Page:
Many of his critics are of the opinion that he was violent and chauvinistic in his writings. One of the most influential books was the short story collection, “In Our Time”. The book has more violent scenes than most of his other works. It describes different events such as the war, police shootings, bullfights, and treatment of criminals (Bloom 7). He had already written two collections of short stories before the publication of his first novels in 1926. Some of his writings also portray his hatred towards minorities such as blacks, homosexuals and women. As a writer, Hemingway understood that he had a duty to represent the society as it was. He did not have any pretence in his writings. He represented the attitude of the society towards the minorities. If the society was violent, he found a way of representing that in his work, whether it was in bullfights or in the war. He was not afraid of writing about death, and he did not write about it in a figurative way. He made the readers understand that death would eventually affect everyone, and they had to find ways of dealing with it. In a way, he opened a way for other writers of fiction to incorporate reality in their work. He showed them the importance of staying relevant in a society that would sometimes choose to evade reality. Hemingway wanted his readers to have the same emotions he had when he was writing. He had to present the details of the events in the manner he thought would elicit the emotions he wanted. Hemingway presents the details in such a detailed and elaborate manner, that the writer feels as if he is part of the story. In the book, “In Our Time”, Hemingway recalls some of the events in the war. He shows how the war disoriented some of the soldiers, to the extent that they did not seem to know what they were doing. He writes how some of the mothers chose to stay with their dead babies, and how some of the people had to break the legs of the animals and drown them because they could not take them when they were evacuated.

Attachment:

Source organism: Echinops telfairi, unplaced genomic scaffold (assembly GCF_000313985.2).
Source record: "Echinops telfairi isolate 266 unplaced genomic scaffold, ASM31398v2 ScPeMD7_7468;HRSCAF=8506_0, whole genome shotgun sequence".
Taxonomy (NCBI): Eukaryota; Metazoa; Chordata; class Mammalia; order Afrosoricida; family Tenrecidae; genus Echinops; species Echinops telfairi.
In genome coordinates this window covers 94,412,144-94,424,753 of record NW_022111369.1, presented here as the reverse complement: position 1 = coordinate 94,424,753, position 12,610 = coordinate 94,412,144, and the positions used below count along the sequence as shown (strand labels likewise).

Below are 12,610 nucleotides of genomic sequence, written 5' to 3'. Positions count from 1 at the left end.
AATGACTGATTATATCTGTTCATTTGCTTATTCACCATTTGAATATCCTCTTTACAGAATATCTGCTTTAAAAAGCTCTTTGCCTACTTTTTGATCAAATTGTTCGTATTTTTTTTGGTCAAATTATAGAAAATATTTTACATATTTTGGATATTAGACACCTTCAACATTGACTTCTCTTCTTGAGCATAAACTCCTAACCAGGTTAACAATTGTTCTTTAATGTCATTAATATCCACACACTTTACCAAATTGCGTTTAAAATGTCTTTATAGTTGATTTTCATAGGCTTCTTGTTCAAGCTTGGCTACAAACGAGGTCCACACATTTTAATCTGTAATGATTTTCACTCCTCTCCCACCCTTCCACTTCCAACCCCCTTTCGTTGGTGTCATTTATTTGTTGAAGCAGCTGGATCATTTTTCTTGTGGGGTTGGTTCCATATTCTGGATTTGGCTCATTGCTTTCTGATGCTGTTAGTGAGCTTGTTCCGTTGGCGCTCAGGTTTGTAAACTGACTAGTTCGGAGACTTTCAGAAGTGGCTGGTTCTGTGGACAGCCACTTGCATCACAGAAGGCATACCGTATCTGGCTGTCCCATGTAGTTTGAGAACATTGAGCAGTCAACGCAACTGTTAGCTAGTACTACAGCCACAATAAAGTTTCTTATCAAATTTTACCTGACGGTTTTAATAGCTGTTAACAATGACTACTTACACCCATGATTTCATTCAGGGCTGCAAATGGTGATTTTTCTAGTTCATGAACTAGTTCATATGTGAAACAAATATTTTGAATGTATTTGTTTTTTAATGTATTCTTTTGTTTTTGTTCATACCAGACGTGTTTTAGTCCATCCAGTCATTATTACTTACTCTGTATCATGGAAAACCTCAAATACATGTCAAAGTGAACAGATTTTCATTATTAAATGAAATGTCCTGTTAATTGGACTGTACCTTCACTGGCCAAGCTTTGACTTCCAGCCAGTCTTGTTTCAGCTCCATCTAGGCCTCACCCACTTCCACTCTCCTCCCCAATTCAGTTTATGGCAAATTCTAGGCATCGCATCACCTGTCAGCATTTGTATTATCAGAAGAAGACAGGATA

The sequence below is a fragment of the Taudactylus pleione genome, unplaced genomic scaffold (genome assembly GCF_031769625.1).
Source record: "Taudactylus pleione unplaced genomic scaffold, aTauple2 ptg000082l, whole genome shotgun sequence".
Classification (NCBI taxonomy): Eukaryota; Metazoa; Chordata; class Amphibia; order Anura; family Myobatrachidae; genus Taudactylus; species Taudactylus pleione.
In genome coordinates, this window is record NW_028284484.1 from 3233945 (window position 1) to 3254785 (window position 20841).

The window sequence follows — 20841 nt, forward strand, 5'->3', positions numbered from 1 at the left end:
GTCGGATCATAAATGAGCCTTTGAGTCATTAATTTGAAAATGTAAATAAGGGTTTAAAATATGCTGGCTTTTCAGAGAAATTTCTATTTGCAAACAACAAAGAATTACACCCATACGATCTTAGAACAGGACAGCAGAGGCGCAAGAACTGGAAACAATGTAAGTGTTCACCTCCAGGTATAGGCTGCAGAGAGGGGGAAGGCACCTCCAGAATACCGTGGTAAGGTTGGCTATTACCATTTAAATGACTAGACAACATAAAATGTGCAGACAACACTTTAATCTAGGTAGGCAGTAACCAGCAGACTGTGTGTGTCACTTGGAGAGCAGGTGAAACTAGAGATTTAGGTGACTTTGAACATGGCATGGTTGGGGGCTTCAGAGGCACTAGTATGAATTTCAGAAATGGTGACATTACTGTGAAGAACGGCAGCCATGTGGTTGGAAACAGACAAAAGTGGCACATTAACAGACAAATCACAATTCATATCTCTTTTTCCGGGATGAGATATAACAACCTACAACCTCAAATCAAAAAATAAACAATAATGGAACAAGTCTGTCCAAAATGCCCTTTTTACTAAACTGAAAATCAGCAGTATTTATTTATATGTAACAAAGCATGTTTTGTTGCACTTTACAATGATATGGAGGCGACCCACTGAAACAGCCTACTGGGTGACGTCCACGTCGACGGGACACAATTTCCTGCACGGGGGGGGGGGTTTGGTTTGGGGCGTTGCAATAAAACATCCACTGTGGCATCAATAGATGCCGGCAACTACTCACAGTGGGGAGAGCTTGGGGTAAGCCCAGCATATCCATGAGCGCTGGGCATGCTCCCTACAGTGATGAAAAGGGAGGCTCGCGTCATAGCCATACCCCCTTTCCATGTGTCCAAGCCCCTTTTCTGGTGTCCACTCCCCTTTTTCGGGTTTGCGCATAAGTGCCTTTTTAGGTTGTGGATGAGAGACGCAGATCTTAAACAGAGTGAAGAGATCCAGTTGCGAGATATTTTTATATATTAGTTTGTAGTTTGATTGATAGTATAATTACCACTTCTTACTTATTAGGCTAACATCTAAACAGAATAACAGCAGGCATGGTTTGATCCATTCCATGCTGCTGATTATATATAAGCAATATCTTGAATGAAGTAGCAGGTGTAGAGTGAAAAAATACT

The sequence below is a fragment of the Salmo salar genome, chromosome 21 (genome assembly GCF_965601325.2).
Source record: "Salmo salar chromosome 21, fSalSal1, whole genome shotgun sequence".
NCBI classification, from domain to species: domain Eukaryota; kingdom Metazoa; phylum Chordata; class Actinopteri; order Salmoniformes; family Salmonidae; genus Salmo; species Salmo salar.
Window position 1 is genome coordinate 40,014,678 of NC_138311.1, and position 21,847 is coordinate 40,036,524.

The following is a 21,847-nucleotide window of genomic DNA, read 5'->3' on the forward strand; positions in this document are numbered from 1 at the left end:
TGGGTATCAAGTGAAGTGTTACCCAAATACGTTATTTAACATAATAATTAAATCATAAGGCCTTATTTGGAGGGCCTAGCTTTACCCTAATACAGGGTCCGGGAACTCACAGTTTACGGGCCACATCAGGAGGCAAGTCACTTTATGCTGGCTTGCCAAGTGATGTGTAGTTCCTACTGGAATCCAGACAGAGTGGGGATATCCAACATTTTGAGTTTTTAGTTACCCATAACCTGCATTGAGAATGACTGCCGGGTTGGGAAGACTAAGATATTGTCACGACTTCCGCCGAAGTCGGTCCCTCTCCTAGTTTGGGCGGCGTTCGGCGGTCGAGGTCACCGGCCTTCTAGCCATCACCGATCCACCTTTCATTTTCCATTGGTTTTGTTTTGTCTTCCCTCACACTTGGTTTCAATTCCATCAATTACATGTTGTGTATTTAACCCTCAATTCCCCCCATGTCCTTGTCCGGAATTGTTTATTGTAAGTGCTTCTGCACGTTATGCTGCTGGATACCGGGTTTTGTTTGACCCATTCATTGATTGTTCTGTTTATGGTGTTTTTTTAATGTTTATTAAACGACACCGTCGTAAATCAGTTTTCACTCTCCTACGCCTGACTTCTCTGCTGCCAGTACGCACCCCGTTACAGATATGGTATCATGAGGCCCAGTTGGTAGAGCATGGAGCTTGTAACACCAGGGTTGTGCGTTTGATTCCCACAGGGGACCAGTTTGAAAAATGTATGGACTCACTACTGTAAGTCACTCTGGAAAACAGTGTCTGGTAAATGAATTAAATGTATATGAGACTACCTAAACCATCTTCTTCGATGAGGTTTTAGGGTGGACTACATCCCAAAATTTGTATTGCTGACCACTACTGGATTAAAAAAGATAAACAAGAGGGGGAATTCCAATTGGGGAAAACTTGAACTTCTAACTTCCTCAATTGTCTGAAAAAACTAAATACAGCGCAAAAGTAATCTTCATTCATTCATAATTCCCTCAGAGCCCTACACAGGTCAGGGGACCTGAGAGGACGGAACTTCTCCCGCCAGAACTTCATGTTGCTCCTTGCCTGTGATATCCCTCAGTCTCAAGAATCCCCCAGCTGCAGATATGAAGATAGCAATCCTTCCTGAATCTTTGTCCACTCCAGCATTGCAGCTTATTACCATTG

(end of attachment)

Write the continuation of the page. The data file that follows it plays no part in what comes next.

Hemingway began writing at an early age. He started experimenting with short stories and poetry while he was young. He had a different style of writing from other modern writers of his time. He worked for the Kansas City Star newspaper, and it was while he was working there, that he began to polish his writing style. When writing for the newspaper, he was expected to follow certain guidelines such as telling interesting stories, using short sentences, starting with short paragraphs, limiting and avoiding adjectives, and avoiding superfluous language (Boon and Loon 12). Hemingway used these principles in his works. His readers like his work because of his simplicity. Hemingway used the iceberg theory when writing. This is seen in the way he omits some of the obvious things when writing. He does not always introduce the subjects, and he avoids repetition. This is clear in the short story, “Hills like White Elephants”. In the story, Hemingway does not explicitly point out that the couple in the story is talking about an abortion. He instead leaves it out for the reader to decide and decipher the meaning of the story. By doing this, he engages the reader, and lets him interpret the meaning of his work.